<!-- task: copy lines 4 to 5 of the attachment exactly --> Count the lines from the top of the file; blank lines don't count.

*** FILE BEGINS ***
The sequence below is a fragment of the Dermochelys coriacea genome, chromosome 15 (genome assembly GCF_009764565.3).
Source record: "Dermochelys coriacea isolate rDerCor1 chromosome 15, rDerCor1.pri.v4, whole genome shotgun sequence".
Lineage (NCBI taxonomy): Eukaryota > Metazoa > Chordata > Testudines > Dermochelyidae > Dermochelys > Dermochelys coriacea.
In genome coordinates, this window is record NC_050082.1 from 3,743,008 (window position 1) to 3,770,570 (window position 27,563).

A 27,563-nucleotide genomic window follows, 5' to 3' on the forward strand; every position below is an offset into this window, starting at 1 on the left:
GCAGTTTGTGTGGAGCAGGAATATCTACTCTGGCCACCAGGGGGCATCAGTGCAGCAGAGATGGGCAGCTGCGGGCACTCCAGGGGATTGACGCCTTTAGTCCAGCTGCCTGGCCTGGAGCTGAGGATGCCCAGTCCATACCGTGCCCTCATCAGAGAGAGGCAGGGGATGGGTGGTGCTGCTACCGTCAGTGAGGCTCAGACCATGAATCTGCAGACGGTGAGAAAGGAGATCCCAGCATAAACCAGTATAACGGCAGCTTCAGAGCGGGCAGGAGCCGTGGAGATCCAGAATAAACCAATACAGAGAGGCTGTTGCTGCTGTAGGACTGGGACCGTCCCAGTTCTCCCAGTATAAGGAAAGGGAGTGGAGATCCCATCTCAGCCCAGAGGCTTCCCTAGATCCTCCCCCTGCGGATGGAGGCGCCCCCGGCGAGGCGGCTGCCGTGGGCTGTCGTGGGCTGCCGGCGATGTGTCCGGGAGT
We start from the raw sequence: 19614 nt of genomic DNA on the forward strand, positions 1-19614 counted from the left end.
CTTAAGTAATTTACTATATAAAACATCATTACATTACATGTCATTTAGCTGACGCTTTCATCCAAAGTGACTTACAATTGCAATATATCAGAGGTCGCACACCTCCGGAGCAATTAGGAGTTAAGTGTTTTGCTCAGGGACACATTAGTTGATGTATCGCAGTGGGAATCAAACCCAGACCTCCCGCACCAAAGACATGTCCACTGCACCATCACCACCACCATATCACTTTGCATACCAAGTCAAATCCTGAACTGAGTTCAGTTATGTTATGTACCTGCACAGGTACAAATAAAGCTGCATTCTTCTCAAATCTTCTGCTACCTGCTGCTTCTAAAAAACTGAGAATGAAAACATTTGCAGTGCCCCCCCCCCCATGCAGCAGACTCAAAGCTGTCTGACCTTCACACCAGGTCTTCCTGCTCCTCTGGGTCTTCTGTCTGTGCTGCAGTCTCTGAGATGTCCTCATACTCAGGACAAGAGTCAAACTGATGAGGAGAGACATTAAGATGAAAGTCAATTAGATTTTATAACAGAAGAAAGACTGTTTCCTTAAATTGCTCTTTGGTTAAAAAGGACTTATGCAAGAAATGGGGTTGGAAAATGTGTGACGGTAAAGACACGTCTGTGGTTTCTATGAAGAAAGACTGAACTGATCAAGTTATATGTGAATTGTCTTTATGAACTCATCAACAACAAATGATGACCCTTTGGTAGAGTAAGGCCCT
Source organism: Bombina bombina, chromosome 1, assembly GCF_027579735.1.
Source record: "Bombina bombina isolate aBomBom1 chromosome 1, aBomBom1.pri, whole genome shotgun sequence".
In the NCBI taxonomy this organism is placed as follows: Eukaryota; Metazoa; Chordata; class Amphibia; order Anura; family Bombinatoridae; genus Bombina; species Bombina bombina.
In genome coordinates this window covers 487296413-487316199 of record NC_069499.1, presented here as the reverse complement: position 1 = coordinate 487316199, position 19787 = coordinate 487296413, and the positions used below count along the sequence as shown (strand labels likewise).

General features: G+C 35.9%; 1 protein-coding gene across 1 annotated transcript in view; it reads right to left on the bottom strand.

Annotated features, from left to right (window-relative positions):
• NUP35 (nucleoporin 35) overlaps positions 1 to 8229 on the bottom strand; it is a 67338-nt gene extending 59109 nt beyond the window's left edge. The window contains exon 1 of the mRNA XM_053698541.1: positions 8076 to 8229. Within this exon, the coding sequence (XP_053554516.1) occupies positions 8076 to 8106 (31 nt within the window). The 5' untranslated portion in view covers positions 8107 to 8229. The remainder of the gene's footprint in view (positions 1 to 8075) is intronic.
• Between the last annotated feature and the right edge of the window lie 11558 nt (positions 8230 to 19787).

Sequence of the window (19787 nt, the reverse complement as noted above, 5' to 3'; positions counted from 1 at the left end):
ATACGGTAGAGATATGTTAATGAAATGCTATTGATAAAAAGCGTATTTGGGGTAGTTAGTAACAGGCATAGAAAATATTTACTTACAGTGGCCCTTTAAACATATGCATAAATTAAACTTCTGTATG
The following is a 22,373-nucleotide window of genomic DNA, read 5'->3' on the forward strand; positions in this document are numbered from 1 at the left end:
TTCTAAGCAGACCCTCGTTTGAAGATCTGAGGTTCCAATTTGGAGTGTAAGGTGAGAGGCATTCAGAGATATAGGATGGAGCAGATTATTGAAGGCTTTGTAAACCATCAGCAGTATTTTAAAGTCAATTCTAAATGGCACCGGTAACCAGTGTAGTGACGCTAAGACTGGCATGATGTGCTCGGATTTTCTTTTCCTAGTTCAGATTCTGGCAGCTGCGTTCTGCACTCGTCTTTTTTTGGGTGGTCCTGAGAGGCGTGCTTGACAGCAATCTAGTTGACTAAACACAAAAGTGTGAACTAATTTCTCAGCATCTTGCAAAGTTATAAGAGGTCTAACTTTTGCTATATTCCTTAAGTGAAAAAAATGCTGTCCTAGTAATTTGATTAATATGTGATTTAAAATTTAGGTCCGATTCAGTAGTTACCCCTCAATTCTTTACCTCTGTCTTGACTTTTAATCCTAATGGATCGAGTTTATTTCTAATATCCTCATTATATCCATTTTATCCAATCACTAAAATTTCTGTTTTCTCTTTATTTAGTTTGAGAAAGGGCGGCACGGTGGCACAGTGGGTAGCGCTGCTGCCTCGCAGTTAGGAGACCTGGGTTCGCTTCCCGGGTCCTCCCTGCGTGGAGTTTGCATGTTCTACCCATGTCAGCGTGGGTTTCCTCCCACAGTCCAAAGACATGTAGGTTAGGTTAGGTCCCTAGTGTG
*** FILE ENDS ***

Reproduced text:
In genome coordinates, this window is record NC_050082.1 from 3,743,008 (window position 1) to 3,770,570 (window position 27,563).

A 27,563-nucleotide genomic window follows, 5' to 3' on the forward strand; every position below is an offset into this window, starting at 1 on the left: